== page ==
Regardless, getting to the quality of the webcam itself, it is pretty good. As expected, the subject does look a little soft but considering what passes for a webcam in laptops, I got no complaint about this one. You can even play around with brightness, contrast, and exposure settings in the Lenovo Vantage app for optimized camera quality. The audio pickup from the dual array microphone isn’t all that bad either. Moreover, the Yoga 7i also comes with Amazon’s Alexa voice assistant built-in.
- 2x2W front-firing speaker setup
- Dolby Atmos audio certified
Moving on, Lenovo is also targeting this laptop to the content-consumption demographics with its audio setup. This Dolby Atmos-certified front-firing speaker system gets pretty loud although it expectedly lags behind in terms of details compared to a standalone speaker. Yet, it’s miles better in contrast to practically every other laptop I’ve used so far. The audio does start to sound flat if you crank the loudness to the max so I’d advise keeping the volume level at about 75%.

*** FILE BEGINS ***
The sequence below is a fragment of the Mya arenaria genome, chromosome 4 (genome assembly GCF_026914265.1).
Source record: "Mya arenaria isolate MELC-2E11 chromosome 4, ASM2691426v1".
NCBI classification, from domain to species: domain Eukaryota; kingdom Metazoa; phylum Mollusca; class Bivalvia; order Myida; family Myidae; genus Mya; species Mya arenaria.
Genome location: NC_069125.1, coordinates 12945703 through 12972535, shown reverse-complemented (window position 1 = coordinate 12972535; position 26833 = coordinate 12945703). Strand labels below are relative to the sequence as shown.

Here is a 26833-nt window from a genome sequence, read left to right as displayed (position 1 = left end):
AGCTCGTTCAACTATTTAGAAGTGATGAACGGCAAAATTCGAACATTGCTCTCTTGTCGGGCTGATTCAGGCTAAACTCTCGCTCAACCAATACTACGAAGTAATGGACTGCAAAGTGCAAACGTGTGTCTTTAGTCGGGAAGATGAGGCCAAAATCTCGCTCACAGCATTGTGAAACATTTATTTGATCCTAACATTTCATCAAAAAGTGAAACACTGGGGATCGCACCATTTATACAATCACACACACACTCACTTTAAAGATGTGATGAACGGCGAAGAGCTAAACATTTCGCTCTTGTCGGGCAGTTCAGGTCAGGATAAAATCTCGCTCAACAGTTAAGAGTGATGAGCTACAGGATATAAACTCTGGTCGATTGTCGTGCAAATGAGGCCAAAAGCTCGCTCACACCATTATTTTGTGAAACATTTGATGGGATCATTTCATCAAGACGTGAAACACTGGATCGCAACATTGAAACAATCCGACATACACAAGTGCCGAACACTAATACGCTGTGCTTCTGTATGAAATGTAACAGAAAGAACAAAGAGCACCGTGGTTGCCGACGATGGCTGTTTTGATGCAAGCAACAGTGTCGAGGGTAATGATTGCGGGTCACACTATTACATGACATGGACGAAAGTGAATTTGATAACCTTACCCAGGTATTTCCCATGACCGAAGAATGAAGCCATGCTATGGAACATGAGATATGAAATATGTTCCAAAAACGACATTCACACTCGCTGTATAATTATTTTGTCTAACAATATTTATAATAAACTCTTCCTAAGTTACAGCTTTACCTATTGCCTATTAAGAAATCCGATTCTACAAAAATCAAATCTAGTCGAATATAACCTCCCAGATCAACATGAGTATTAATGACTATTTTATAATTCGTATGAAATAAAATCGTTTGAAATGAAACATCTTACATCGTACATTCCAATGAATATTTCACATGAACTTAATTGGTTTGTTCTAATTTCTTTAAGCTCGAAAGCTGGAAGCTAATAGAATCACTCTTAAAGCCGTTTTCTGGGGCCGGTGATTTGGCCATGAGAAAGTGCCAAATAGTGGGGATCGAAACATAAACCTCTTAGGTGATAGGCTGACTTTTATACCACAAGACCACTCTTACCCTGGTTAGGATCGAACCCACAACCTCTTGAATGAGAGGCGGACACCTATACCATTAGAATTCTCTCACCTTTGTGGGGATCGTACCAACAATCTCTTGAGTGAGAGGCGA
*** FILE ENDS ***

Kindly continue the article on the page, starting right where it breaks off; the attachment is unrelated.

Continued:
Still, acoustic songs and other less dynamic audio content sound just fine even under full volume. You can even choose from multiple audio presets under the Lenovo Vantage app. There are separate optimization modes for different audio experiences like movie, music, game, etc. For wired input, Yoga 7i also has a 3.5mm headphone jack.
- Intel Tiger Lake Core i5-1135G7 (28W TDP)
- Iris Xe integrated graphics, No discrete GPU
- 8GB LPDDR4X RAM, 256GB PCIe NVMe SSD
Okay, let’s finally get into the performance side of things. Powering this laptop is the latest Intel Tiger Lake-U processor. You can choose between an i5 or i7 CPU and the former is what’s inside our unit. This has been coupled with 8GB of RAM and 256GB of M.2 SSD storage. Unfortunately, the RAM stick is soldered into the motherboard itself so be careful when choosing the memory option for you. If you’re into multitasking or simply run heavy apps, it’s better to get the 16GB option.
Thankfully, the SSD is upgradeable which is a relief considering how quick it is to fill up the 256GB space. More on the memory side of things, our review unit of the Lenovo Yoga 7i disappointed in this regard. First off, its memory management is pretty miserable when having multiple apps open. My prime-time usage mostly consists of editing a photo or two in Adobe Photoshop alongside editing word documents while browsing Chrome with about 5-6 tabs open.